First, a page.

Hooray for La Familia!

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Today marks a milestone for the Poetry and Literature Center: we posted the first segment of the epic poem “La Familia” on our website! This poem is part of Juan Felipe Herrera’s Poet Laureate project, “La Casa de Colores”—this is how he describes it:

La Familia (The Family) is an opportunity for you to contribute to an epic poem of all our voices and styles and experiences that will run the span of my Laureateship. By contributing to La Familia, you will be part of my family—and all our words will be seen and our voices be heard, throughout the nation and beyond.

In the beginning of the Laureate’s term in September, he posted the first of his eight monthly themes for “La Familia,” aptly titled “Family Words and Stories.” Contributors were asked to submit up to 200 characters about family as they saw it, as they experienced it. The focus was on family in any form: one’s immediate family, the family of one’s dreams, the family of friends, or a family that only lasts seconds. Writers were asked to use “family words” and to bring new words into this month’s family of words.

The result was a combination of more than 800 submissions from around the country and internationally. We were thrilled to see such an outpouring of voices, and to read the complex and compelling portrait of family they make. Here are some great examples:

My family is a crazy bunch of people.
Everyone single one of them has done something ridiculous.
But I guess everyone has.
So wait,
that means everyone is my family.
Cool.

—–

 —Family
Are the wind-blown seeds caught in my hair
And the ones that float right by.
They are the seeds that follow me around
And the ones that I chase after.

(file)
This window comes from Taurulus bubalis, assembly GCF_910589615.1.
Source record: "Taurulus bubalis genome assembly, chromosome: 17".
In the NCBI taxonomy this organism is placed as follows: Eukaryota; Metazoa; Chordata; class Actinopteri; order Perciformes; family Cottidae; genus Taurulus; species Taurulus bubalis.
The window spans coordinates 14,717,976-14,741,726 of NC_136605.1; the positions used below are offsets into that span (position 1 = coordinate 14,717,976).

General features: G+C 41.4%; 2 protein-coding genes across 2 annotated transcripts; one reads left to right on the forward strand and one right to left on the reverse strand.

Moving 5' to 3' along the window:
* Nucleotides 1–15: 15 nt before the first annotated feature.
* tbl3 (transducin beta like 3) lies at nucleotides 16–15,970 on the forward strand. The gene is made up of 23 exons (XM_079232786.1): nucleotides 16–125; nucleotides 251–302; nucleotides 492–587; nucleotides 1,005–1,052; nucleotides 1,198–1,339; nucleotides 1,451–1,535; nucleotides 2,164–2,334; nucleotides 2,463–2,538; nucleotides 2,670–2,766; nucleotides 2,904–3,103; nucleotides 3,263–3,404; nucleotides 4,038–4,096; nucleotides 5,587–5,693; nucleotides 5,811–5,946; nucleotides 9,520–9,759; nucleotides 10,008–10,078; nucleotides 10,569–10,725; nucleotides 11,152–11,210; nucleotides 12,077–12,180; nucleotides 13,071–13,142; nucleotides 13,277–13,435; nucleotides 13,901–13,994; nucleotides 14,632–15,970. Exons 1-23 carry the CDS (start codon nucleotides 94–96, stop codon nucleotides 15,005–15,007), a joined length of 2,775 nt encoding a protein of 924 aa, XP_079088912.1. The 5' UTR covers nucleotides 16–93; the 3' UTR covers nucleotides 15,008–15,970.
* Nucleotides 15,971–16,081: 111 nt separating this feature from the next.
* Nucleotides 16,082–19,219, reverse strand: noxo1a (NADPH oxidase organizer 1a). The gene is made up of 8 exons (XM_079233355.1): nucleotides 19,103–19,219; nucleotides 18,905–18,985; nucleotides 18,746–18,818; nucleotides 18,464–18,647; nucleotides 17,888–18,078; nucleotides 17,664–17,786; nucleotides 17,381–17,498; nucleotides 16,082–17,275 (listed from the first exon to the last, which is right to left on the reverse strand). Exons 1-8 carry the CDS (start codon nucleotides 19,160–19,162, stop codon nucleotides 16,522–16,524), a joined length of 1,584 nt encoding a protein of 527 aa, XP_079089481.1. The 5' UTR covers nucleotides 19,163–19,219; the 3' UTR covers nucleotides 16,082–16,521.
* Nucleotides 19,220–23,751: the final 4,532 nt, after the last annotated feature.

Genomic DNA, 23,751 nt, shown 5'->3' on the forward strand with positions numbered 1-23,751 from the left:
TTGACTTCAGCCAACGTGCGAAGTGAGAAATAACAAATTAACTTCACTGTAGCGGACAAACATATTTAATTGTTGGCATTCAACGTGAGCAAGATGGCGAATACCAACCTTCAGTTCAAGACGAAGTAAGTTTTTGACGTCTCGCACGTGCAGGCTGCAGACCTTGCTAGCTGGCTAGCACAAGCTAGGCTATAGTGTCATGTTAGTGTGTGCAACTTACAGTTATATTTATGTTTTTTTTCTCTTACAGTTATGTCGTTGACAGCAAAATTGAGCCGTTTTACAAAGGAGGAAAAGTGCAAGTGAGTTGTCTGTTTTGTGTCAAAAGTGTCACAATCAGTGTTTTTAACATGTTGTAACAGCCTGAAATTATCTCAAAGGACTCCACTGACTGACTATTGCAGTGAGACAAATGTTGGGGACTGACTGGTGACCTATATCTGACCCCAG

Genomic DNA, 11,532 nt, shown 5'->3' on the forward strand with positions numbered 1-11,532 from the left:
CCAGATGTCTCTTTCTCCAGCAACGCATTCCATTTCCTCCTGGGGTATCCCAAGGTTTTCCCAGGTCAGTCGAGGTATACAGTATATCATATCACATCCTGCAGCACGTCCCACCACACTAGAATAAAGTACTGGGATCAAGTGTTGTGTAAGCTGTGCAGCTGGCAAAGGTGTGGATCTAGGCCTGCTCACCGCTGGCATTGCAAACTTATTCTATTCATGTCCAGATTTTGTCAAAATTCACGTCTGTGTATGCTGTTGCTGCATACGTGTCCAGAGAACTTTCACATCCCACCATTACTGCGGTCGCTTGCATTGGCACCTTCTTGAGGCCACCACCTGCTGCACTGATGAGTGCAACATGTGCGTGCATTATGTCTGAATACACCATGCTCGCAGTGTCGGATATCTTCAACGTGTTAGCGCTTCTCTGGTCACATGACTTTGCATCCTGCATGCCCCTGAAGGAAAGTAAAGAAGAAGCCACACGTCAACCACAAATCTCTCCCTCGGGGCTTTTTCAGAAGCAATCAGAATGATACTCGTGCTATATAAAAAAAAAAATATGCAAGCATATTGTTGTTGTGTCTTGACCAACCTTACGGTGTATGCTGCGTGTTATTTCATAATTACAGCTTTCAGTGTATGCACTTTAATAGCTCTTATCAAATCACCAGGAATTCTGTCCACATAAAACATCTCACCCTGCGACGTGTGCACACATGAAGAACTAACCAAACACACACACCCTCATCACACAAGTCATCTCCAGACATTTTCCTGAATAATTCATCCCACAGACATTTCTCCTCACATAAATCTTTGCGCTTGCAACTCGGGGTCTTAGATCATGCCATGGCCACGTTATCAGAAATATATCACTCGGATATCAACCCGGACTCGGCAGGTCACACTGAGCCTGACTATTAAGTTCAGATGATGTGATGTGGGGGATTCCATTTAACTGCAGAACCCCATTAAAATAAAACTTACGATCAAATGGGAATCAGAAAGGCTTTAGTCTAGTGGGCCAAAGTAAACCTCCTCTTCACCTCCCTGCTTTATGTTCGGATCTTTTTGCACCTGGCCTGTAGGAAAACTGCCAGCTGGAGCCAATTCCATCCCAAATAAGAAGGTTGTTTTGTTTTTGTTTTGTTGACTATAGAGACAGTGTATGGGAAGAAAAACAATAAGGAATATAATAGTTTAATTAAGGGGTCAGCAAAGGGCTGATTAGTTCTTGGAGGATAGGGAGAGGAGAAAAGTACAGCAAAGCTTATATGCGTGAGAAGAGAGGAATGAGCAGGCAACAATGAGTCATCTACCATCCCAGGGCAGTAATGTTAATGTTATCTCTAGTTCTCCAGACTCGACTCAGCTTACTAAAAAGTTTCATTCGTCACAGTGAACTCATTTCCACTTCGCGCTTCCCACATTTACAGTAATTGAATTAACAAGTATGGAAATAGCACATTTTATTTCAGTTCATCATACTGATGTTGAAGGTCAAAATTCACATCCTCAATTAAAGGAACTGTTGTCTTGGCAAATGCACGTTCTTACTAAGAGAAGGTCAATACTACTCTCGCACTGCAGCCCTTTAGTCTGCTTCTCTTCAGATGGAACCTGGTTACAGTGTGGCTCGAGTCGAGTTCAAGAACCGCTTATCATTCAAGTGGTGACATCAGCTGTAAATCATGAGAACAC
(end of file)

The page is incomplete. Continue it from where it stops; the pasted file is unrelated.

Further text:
They are the ones that swirl all around me.

—–

Mi familia
—Cubana
—Chilena
—amorosos
—estrictos
—lindos
—simpáticos
—raros
—diferentes
—trabajadores
—juntos
—ayudantes
—empujadores
—cómicos

—–

Family is laughter. Family is friends sharing a milkshake with two straws, cheering on the sideline for the winning touchdown. It is the graduation cries and the wedding tears that illuminate the emotion. It is arguments of love. Family.

We hope you will take the time to read through the poem—feel free to start at different points, to pick up where your mouse stops and your eye lands, or read from beginning to end. Thanks to all of you who contributed, and for those of you who asked others—family, friends, classes, etc.—to contribute. We also encourage you to contribute to this month’s theme, “Migrants: Portraits and Friendships”—here is Juan Felipe’s powerful appeal:

Every inch of this land is woven with migrant trails. These are pathways from family to family, country to country, and most of all heart to heart. For this month, find a trail and travel through it to a new dream. What do you see in your travels? And how do you make friends along the way? Describe for me in the language of poetry—migrate into new words, use new landscapes of images.

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